On a free market system…

BILL MOYERS: So how can you object? How can we object when an insurance company wants to increase its profits? That’s a serious question. I mean, it sounds like a set-up but it’s a serious question.

WENDELL POTTER: It’s a very serious question. And I think that people who are strong advocates of our health care system remaining as it is, very much a free market health care system, fail to realize that we’re really talking about human beings here. And it doesn’t work as well as they would like it to. Yeah, there’s nothing wrong. And I’m a capitalist as well. I think it’s a wonderful thing that companies can make a profit. But when you do it in such a way that you are creating a situation in which these companies are adding to the number of people who are uninsured and creating a problem of the underinsured then that’s when we have a problem with it, or at least I do.

It must be obvious by now what my opinion is. Although I cannot claim I have a “Sikh opinion”, my opinion is informed by my understanding of Sikhi. I do believe that the principal of “sarbat da bhalla” calls for insurance and proper care for everyone. Personally I, too, am an advocate for a single-payer system, but believe that a bonafide “public option” is the best way to go in the present political climate. If the “public option” proves successful, as the health insurance companies morbidly fear, then there will be progression towards a single-payer system. If they can honestly compete, then they have no reason to worry. Time will tell, however, I do encourage all of our readers to get inform themselves of the conversations and play a role in this necessary domestic conversation. I just hope we can go beyond slogans, hackery, name-calling, and fear-mongering (the always used ‘government bureaucrat’ that will supposedly decide whether your health care is rationed or that you will get necessary treatment, forgetting that in the present system a ‘corporate bureaucrat’ is already making that same decision).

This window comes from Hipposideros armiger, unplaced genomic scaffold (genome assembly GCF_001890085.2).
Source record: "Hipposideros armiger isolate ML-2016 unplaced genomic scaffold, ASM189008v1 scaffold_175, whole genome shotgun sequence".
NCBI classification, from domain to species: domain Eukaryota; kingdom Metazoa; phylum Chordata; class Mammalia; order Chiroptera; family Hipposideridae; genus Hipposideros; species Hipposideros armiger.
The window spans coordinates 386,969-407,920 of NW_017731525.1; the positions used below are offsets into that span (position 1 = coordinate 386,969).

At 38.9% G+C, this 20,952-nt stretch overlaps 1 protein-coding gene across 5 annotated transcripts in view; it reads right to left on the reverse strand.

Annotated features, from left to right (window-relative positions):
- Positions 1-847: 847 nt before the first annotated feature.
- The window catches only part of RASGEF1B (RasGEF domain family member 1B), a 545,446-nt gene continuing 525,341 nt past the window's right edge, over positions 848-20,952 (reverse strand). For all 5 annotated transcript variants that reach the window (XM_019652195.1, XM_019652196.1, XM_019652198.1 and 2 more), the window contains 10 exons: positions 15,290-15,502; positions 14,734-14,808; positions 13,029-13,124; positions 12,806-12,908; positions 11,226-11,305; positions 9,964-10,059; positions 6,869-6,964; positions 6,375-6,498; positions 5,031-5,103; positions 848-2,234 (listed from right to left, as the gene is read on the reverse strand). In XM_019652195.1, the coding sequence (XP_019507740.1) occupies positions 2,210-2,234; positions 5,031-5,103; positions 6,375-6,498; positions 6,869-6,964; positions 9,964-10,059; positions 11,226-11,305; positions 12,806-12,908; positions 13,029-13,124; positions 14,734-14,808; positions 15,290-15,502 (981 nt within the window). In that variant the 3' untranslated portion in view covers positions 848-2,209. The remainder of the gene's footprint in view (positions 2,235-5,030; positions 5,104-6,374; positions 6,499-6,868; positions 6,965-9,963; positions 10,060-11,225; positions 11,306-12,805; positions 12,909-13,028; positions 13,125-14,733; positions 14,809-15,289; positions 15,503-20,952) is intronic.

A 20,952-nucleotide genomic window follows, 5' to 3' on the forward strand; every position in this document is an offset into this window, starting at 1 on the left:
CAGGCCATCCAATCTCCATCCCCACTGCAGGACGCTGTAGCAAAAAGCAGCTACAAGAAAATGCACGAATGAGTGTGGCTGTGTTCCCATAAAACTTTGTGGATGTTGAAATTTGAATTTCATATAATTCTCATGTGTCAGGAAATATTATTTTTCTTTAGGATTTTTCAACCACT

As many in our own community have their own vested interests tied to the current state and profits, it will take special courage from them to see a possible reduction in their salaries in order to do what is best for the country. How many would be willing to do that? I would be interested to find out. So let’s hear from the entire sangat – inside the US and out – as we gather here.